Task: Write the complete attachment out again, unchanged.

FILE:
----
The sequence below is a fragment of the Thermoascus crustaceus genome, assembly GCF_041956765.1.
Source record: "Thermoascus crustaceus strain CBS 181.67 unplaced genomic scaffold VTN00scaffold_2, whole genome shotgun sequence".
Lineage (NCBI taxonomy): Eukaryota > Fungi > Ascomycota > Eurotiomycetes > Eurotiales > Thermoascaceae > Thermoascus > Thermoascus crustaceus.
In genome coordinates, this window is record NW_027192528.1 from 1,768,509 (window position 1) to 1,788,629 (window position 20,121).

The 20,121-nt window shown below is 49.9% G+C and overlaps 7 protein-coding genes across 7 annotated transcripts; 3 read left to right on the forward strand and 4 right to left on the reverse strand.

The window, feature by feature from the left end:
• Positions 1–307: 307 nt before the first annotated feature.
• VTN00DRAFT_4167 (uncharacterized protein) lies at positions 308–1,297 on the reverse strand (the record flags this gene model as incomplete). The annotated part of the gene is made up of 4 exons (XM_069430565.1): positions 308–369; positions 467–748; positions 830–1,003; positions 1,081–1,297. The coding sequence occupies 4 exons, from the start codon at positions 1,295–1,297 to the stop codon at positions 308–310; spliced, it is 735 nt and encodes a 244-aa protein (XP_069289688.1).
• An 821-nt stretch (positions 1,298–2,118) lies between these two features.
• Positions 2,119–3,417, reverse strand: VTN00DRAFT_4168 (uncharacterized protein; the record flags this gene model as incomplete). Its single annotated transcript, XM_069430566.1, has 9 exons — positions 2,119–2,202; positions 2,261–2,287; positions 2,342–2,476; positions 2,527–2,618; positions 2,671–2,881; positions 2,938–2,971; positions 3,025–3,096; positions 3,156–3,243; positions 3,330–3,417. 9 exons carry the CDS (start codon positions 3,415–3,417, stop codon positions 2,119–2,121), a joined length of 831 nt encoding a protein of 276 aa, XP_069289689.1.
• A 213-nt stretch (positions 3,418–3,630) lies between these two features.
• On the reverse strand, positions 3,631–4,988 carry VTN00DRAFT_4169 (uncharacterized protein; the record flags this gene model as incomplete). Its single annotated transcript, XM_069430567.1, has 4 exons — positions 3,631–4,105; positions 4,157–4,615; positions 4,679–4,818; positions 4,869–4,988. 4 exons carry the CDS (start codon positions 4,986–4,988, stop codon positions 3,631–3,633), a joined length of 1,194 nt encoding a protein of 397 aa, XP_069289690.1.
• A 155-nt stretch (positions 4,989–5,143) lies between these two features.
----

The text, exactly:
The sequence below is a fragment of the Thermoascus crustaceus genome, assembly GCF_041956765.1.
Source record: "Thermoascus crustaceus strain CBS 181.67 unplaced genomic scaffold VTN00scaffold_2, whole genome shotgun sequence".
Lineage (NCBI taxonomy): Eukaryota > Fungi > Ascomycota > Eurotiomycetes > Eurotiales > Thermoascaceae > Thermoascus > Thermoascus crustaceus.
In genome coordinates, this window is record NW_027192528.1 from 1,768,509 (window position 1) to 1,788,629 (window position 20,121).

The 20,121-nt window shown below is 49.9% G+C and overlaps 7 protein-coding genes across 7 annotated transcripts; 3 read left to right on the forward strand and 4 right to left on the reverse strand.

The window, feature by feature from the left end:
• Positions 1–307: 307 nt before the first annotated feature.
• VTN00DRAFT_4167 (uncharacterized protein) lies at positions 308–1,297 on the reverse strand (the record flags this gene model as incomplete). The annotated part of the gene is made up of 4 exons (XM_069430565.1): positions 308–369; positions 467–748; positions 830–1,003; positions 1,081–1,297. The coding sequence occupies 4 exons, from the start codon at positions 1,295–1,297 to the stop codon at positions 308–310; spliced, it is 735 nt and encodes a 244-aa protein (XP_069289688.1).
• An 821-nt stretch (positions 1,298–2,118) lies between these two features.
• Positions 2,119–3,417, reverse strand: VTN00DRAFT_4168 (uncharacterized protein; the record flags this gene model as incomplete). Its single annotated transcript, XM_069430566.1, has 9 exons — positions 2,119–2,202; positions 2,261–2,287; positions 2,342–2,476; positions 2,527–2,618; positions 2,671–2,881; positions 2,938–2,971; positions 3,025–3,096; positions 3,156–3,243; positions 3,330–3,417. 9 exons carry the CDS (start codon positions 3,415–3,417, stop codon positions 2,119–2,121), a joined length of 831 nt encoding a protein of 276 aa, XP_069289689.1.
• A 213-nt stretch (positions 3,418–3,630) lies between these two features.
• On the reverse strand, positions 3,631–4,988 carry VTN00DRAFT_4169 (uncharacterized protein; the record flags this gene model as incomplete). Its single annotated transcript, XM_069430567.1, has 4 exons — positions 3,631–4,105; positions 4,157–4,615; positions 4,679–4,818; positions 4,869–4,988. 4 exons carry the CDS (start codon positions 4,986–4,988, stop codon positions 3,631–3,633), a joined length of 1,194 nt encoding a protein of 397 aa, XP_069289690.1.
• A 155-nt stretch (positions 4,989–5,143) lies between these two features.